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четверг, 4 мая 2017 г.

Lost your oomph? Don’t be too quick to blame work, home or play...

Lost your oomph? Don’t be too quick to blame work, home or play...

Two-thirds of Brits are exhausted, a recent survey found*. But while you may blame a lack of energy on your lifestyle, the culprit could lie closer to home. "Personality, rather than life's demands, has a huge impact on how fatigued you feel," says Bill Ford, author of High Energy Habits (Pocket Books, £7.99). "Your energy levels can be transformed by altering your outlook." Take our quiz to learn what traits zap you and how to fix them.
The quiz
Section 1: Work
1. When it comes to projects at work, I'd rather...
  • Get on and do it myself
  • Work together as a team
  • Be told what to do
2. Come 5.30pm...
  • I'm out the door
  • I spend my journey home thinking about tomorrow's tasks
  • I'll be on the phone making plans for drinks
3. When a work task doesn't quite go to plan I...
  • Hit the shops to cheer myself up
  • Move on, there are more important things to think about
  • Beat myself up for days

Section 2: Home
Tick the statements below that most apply to you
  • I'm always leaving things till the last minute
  • My house is Kim-and-Aggie spotless
  • I like photos of friends and family around me
  • My mind often races at night
  • My friends know I'll always answer the phone
  • I spend my life looking for things I've lost around the house
  • I can't live without my to-do lists
  • My cupboards are full of gadgets I've only used once
  • My home looks cosy and 'lived in'

Section 3: Play
Tick the statements below that most apply to you
  • I hate committing to nights out
  • People rarely live up to my expectations
  • My calendar is one long list of engagements
  • I always remember to send birthday and thank-you cards
  • I spend ages getting ready to go out
  • I worry about what people think of me
  • I prefer to leave decisions up to others
  • I always find fault with things, from books to restaurants

The results
Which colour did you tick most?

Burnout behaviour: Being too hard on yourself
You're an all-or-nothing person and you flit between feeling invincible and completely knackered. Your perfectionist tendencies mean you put too much pressure on yourself, whether it's at work or buying a gift for a friend. "Perfectionists are highly motivated, with plenty of energy," says Georgia Foster, author of The Stress Less Mind (Georgia Foster Publishing, £12.99). "The problem is they waste too much of it beating themselves up. They also find it hard to relax, so are prone to burnout."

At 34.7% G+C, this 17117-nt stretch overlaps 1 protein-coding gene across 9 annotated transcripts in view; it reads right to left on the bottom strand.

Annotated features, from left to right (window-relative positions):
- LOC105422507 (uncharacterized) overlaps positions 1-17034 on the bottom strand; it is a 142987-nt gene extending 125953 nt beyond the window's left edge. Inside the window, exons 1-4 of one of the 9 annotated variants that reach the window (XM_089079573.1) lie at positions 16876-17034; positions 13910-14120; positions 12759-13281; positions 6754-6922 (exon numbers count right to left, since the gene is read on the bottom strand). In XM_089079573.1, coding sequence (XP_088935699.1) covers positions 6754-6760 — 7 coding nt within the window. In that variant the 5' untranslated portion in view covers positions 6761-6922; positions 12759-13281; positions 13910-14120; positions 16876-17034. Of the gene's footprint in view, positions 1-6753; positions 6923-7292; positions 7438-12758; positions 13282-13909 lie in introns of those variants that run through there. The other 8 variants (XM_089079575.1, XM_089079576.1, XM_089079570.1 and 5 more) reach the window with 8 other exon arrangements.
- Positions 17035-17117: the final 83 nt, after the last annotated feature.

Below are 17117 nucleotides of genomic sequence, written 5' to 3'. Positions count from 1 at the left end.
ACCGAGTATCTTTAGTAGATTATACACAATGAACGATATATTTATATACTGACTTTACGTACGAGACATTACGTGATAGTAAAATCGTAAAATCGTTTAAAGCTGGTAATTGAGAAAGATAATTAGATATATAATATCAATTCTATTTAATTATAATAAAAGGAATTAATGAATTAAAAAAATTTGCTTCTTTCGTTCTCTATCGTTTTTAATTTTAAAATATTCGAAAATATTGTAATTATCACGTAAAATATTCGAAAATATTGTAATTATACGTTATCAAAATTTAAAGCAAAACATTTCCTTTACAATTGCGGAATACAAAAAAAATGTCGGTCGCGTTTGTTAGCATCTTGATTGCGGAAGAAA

SORT IT: "If you find yourself agonising over something like the wording of an email, stop," advises Bill Ford. "Ask yourself if the job requires a 9/10 for effort or if a 7 will do. By prioritising you'll save energy you can devote to things that really matter. And pat yourself on the back at the end of each day by listing three things you've achieved, then reward yourself with some down time."
Burnout behaviour: Always prioritising others
You get your buzz from being around people and have a social life to rival Paris Hilton's, but it means you run yourself ragged trying to keep up. "People pleasers prioritise others, so they find themselves rushing around with an endless list of errands," says Kirsty R Lowe ( "And as other people's demands take their toll, they're left with no energy to devote to themselves."
SORT IT: "Put your needs higher up your to-do list, by identifying one thing you really want to do each day," says Bill. "It could be as small as sitting down with a cuppa, but the main thing is you make it happen. This will encourage you to start putting yourself first and you'll notice your energy levels soar." Stop worrying about peoples' opinions of you, too, adds Kirsty. "If they're happy seeing you worn out trying to please them, then are they the kind of friends you need?"
Burnout behaviour: Putting things off
You get fired up when it comes to grand plans, but often feel exhausted before you've even begun. "Procrastinators make excuses and put stumbling blocks in the way of things," says Georgia. "The truth is, by putting off little jobs, like the washing-up, you don't have to tackle big things, such as losing weight. The result is you waste time and energy finding distractions like shopping, surfing the net or slobbing out on the sofa."
SORT IT: "People don't realise how much energy it takes to ignore unfinished tasks," says Bill. "They'll always be playing on your mind and creating stress." His top motivator? "Do three jobs you can complete in 15 minutes. The achievement will give you a burst of energy that'll help you start bigger tasks." If you really can't face a chore, try roping in some friends to help.

Oomph it up - now!
Stop the slump with these instant energisers
1: The super sip
Caffeine can leave you tired after the initial buzz, so sip water to rehydrate. Drink six to eight glasses a day - and one to two more for each hour of exercise.
2: The 15-minute recharge
The 15-minute Innersound Qi Energy treatment (at centres nationwide, £40, uses accupressure and sound vibrations to stimulate blood flow and release energy 'blockages', giving you an all-over energy boost.
3: The herbal healer
Vitrano tablets (£12.99 for 30, contain root of rhodiola rosea. After one month of taking it, 70 per cent of testers said they felt less tired.
4: Eat yourself energised
You can get cranky when blood-sugar levels drop. So keep them balanced ¿by tucking into brekkie, switching to wholemeal carbs and eating little and often.
5: The before-sport boost
Beetroot juice boosts stamina by 16 per cent by helping to raise oxygen uptake. Try sipping Beet It Stamina Shots, £1.79 (James one to three hours before sport.

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